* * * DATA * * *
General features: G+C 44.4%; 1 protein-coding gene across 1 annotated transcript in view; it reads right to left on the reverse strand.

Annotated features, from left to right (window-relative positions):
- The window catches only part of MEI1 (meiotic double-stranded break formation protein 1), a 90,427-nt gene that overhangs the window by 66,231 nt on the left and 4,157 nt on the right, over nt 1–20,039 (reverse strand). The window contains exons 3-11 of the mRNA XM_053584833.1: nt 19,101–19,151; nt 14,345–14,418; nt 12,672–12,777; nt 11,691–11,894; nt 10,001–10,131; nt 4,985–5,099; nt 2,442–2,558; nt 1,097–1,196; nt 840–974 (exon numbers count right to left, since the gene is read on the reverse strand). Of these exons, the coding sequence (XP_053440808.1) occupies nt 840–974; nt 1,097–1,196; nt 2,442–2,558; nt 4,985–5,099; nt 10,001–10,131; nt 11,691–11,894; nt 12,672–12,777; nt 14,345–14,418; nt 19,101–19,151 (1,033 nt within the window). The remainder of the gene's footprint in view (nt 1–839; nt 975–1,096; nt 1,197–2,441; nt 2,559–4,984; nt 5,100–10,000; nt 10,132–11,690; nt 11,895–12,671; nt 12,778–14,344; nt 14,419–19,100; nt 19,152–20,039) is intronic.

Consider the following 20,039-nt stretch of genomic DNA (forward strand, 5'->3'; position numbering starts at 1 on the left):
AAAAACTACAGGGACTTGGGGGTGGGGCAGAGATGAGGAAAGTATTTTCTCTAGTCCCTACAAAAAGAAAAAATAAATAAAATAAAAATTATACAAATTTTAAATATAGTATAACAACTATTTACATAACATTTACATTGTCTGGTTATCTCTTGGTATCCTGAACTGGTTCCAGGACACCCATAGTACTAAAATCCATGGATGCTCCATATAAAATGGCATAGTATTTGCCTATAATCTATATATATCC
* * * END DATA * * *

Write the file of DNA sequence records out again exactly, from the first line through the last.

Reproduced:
General features: G+C 44.4%; 1 protein-coding gene across 1 annotated transcript in view; it reads right to left on the reverse strand.

Annotated features, from left to right (window-relative positions):
- The window catches only part of MEI1 (meiotic double-stranded break formation protein 1), a 90,427-nt gene that overhangs the window by 66,231 nt on the left and 4,157 nt on the right, over nt 1–20,039 (reverse strand). The window contains exons 3-11 of the mRNA XM_053584833.1: nt 19,101–19,151; nt 14,345–14,418; nt 12,672–12,777; nt 11,691–11,894; nt 10,001–10,131; nt 4,985–5,099; nt 2,442–2,558; nt 1,097–1,196; nt 840–974 (exon numbers count right to left, since the gene is read on the reverse strand). Of these exons, the coding sequence (XP_053440808.1) occupies nt 840–974; nt 1,097–1,196; nt 2,442–2,558; nt 4,985–5,099; nt 10,001–10,131; nt 11,691–11,894; nt 12,672–12,777; nt 14,345–14,418; nt 19,101–19,151 (1,033 nt within the window). The remainder of the gene's footprint in view (nt 1–839; nt 975–1,096; nt 1,197–2,441; nt 2,559–4,984; nt 5,100–10,000; nt 10,132–11,690; nt 11,895–12,671; nt 12,778–14,344; nt 14,419–19,100; nt 19,152–20,039) is intronic.

Consider the following 20,039-nt stretch of genomic DNA (forward strand, 5'->3'; position numbering starts at 1 on the left):
AAAAACTACAGGGACTTGGGGGTGGGGCAGAGATGAGGAAAGTATTTTCTCTAGTCCCTACAAAAAGAAAAAATAAATAAAATAAAAATTATACAAATTTTAAATATAGTATAACAACTATTTACATAACATTTACATTGTCTGGTTATCTCTTGGTATCCTGAACTGGTTCCAGGACACCCATAGTACTAAAATCCATGGATGCTCCATATAAAATGGCATAGTATTTGCCTATAATCTATATATATCC